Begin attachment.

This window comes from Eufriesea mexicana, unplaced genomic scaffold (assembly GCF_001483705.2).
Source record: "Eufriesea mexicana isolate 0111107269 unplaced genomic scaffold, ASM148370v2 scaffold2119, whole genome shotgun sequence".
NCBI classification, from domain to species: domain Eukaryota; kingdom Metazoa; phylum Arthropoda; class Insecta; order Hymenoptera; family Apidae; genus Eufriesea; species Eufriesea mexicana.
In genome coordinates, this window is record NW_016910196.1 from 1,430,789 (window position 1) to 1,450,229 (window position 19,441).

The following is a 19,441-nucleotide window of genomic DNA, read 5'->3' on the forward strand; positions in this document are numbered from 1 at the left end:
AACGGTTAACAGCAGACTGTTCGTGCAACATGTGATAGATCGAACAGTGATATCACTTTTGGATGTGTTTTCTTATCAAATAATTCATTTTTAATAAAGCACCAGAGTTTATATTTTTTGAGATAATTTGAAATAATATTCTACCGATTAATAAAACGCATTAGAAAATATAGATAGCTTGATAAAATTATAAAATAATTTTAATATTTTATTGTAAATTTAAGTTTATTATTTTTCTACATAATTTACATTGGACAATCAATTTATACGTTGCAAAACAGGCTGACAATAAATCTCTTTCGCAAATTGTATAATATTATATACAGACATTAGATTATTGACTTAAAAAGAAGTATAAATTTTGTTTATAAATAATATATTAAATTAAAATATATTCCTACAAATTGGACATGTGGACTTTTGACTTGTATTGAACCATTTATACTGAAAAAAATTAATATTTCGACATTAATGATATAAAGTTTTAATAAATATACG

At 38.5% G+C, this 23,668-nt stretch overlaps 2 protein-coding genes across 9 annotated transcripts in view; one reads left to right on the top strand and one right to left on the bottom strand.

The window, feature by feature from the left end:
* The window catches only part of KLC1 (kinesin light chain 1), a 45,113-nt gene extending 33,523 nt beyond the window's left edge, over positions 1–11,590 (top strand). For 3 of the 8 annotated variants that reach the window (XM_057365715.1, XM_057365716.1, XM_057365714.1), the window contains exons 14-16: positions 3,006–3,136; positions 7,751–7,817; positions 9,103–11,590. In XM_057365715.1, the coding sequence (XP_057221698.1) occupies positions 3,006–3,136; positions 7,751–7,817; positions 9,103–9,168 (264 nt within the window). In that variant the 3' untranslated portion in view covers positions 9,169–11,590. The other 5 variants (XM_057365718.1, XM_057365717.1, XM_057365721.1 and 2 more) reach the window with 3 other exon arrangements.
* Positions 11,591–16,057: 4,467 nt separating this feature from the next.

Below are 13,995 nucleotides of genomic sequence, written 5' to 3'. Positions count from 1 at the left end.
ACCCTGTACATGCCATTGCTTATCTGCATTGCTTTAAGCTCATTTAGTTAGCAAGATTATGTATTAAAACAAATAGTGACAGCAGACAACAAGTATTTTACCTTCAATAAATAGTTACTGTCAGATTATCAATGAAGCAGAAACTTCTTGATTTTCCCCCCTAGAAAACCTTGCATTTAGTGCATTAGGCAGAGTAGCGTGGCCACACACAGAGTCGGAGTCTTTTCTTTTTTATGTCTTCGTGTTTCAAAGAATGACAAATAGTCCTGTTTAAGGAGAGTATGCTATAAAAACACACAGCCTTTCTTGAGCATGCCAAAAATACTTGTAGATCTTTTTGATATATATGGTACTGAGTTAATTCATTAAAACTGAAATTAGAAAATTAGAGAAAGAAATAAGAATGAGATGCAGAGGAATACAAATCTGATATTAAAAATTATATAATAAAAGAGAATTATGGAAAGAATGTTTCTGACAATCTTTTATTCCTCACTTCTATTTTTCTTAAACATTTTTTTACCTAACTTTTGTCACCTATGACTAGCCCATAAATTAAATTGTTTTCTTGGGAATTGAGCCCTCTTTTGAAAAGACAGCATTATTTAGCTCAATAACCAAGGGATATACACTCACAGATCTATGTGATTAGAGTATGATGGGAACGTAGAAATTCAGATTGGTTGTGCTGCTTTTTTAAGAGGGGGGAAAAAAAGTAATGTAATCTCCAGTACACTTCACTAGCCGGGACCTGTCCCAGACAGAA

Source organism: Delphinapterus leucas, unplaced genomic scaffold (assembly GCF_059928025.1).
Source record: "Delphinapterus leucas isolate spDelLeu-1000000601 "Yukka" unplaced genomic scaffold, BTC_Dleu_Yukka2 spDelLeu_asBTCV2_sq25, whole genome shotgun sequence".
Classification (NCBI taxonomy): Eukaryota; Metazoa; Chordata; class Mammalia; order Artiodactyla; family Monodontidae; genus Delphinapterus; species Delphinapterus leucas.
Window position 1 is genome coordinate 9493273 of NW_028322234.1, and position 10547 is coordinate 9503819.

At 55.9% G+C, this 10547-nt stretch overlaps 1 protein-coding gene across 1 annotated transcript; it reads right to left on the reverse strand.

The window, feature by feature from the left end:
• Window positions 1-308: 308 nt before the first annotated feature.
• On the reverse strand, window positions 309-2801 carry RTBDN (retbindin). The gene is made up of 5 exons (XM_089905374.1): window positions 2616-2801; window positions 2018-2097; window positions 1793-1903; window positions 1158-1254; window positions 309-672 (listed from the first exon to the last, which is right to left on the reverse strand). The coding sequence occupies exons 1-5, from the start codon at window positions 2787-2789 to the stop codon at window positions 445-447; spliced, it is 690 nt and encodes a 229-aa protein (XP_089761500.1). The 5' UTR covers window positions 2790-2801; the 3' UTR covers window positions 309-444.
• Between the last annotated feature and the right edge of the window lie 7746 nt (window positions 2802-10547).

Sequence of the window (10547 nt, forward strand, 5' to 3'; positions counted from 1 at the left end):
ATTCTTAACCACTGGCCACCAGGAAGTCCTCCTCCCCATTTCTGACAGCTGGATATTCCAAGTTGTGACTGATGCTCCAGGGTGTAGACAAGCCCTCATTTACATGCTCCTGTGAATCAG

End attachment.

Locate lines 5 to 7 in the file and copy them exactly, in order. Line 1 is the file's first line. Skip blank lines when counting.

The following is a 19,441-nucleotide window of genomic DNA, read 5'->3' on the forward strand; positions in this document are numbered from 1 at the left end:
AACGGTTAACAGCAGACTGTTCGTGCAACATGTGATAGATCGAACAGTGATATCACTTTTGGATGTGTTTTCTTATCAAATAATTCATTTTTAATAAAGCACCAGAGTTTATATTTTTTGAGATAATTTGAAATAATATTCTACCGATTAATAAAACGCATTAGAAAATATAGATAGCTTGATAAAATTATAAAATAATTTTAATATTTTATTGTAAATTTAAGTTTATTATTTTTCTACATAATTTACATTGGACAATCAATTTATACGTTGCAAAACAGGCTGACAATAAATCTCTTTCGCAAATTGTATAATATTATATACAGACATTAGATTATTGACTTAAAAAGAAGTATAAATTTTGTTTATAAATAATATATTAAATTAAAATATATTCCTACAAATTGGACATGTGGACTTTTGACTTGTATTGAACCATTTATACTGAAAAAAATTAATATTTCGACATTAATGATATAAAGTTTTAATAAATATACG

At 38.5% G+C, this 23,668-nt stretch overlaps 2 protein-coding genes across 9 annotated transcripts in view; one reads left to right on the top strand and one right to left on the bottom strand.